Re: [v6ops] SLAAC renum: Problem Statement & Operational workarounds

Owen DeLong <> Thu, 31 October 2019 23:17 UTC

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From: Owen DeLong <>
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Date: Thu, 31 Oct 2019 12:38:04 -0700
Cc: Ted Lemon <>, v6ops list <>
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To: Fernando Gont <>
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Subject: Re: [v6ops] SLAAC renum: Problem Statement & Operational workarounds
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> On Oct 31, 2019, at 12:21 PM, Fernando Gont <> wrote:
> Hello, Ted,
> On 27/10/19 09:02, Ted Lemon wrote:
>> Indeed, this would also not actually solve the problem.   At present,
>> the ISPs are doing something that is out of spec and causes problems.
>> If we “fix” this by accommodating what they do, does that help, or
>> does it just encourage them to continue doing it?
> Did happy eyeballs encourage broken IPv6 connectivity, or did it
> actually help IPv6 deployment?

Considering these mutually exclusive is a false dichotomy.

It did both.

>> What should be happening on the host with a prefix that’s deprecated
>> is that TCP connections should be timing out.   This doesn’t take
>> very long.  
> ~9 minutes, IIRC.

Somewhat variable, but yes, can be as long as ~15 minutes in some cases.

>> First of all, fix CPEs so that they definitely support clean
>> deprecation of prefixes using PD.
> But robustness cannot rely on any of these specific bits.

Perhaps not, but this is the lowest hanging fruit and the cleanest set of changes.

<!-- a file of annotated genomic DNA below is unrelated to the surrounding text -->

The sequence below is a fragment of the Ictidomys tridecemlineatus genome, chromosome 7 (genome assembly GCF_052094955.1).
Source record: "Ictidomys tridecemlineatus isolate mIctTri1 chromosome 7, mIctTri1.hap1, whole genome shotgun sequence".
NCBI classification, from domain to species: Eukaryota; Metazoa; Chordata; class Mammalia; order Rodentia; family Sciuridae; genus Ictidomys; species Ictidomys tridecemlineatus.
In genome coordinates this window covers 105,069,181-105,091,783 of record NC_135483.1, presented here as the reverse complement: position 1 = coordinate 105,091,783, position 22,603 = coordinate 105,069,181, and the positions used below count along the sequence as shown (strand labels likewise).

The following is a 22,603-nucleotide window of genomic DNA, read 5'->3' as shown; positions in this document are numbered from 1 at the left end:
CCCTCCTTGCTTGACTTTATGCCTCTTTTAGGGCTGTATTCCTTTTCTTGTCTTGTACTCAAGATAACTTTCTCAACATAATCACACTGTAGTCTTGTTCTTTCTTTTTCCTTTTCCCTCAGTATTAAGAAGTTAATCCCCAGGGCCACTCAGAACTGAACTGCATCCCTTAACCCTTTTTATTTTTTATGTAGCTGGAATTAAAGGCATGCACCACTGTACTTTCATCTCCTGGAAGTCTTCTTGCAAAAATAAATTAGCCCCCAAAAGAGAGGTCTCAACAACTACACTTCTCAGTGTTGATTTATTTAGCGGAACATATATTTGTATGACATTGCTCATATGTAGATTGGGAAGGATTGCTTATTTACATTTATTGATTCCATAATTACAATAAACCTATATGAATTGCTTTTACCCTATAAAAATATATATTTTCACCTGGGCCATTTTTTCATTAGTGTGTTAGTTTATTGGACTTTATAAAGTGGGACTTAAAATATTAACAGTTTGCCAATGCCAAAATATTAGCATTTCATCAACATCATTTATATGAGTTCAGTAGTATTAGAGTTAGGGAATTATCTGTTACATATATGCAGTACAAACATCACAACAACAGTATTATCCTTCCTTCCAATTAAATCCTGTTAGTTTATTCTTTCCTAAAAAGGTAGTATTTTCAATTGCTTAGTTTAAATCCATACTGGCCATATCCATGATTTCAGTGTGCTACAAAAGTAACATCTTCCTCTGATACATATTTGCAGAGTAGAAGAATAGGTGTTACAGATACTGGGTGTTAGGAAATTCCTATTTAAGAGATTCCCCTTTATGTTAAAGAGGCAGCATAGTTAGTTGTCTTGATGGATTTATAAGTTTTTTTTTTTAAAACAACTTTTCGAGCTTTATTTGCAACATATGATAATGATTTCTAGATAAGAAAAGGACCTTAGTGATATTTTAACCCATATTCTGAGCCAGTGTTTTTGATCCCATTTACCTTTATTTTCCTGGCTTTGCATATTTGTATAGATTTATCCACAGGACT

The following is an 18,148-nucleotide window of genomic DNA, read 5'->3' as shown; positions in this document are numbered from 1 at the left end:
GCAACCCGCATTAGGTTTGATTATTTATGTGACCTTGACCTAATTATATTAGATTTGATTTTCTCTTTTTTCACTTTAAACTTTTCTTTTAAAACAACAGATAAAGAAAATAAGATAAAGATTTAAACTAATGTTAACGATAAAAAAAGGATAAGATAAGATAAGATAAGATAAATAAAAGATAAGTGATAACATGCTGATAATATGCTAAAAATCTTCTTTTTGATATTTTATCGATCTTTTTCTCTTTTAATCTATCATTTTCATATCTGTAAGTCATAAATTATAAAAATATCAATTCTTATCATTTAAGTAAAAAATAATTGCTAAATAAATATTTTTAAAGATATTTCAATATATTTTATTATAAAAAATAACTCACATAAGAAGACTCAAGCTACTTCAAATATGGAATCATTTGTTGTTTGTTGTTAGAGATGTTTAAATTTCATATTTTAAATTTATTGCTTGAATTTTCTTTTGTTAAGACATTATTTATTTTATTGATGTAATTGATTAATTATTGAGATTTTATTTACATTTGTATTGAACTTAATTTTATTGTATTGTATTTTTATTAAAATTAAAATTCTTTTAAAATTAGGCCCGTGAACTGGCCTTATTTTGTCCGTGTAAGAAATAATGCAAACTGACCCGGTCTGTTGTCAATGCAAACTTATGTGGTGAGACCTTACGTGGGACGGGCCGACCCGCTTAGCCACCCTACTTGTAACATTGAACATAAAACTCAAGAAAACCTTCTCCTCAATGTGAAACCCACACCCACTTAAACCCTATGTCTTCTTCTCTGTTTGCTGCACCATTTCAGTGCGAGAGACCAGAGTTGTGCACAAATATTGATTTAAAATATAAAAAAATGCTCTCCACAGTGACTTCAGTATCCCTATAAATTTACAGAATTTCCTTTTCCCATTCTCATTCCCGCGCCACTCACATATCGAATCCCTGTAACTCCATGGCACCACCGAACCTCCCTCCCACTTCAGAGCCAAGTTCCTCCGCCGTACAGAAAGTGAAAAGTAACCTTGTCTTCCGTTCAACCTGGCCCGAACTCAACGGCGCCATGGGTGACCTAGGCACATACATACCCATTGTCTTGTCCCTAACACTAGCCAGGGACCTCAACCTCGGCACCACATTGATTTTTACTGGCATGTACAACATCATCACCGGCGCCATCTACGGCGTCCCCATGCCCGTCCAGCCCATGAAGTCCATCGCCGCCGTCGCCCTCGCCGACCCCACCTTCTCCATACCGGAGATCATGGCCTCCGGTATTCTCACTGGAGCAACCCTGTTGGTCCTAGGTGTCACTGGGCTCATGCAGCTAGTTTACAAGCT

Certainly you have to admit that the proposed CPE changes would yield the greatest improvement
in robustness at the lowest cost of any of the proposed solutions in the I-D in question.

>> When another RA arrives, see if it was signed with the same key.   If
>> so, it came from the same router, and can be trusted to update
>> whatever information that router sent, including flash-deprecating a
>> prefix.   If not, ignore it.
> In the non-SEND trust model, you do trust the local router. Why did you
> trust the local router to configure your network, but not for
> deprecating the prefix?

Trusting the local router to configure the network to add a previously non-operational host to the network has a somewhat different set of consequence for failure than trusting whatever on-link host wishes to tell you to effectively shut down your currently operating network connection.

Especially when you consider that such an announcement can be sent to the all nodes on link multicast address, effectively dropping them all at once.

I agree it’s not a huge difference, but, it is a difference and certainly the scope of the resulting problem can be much larger than the case of individual host configuration.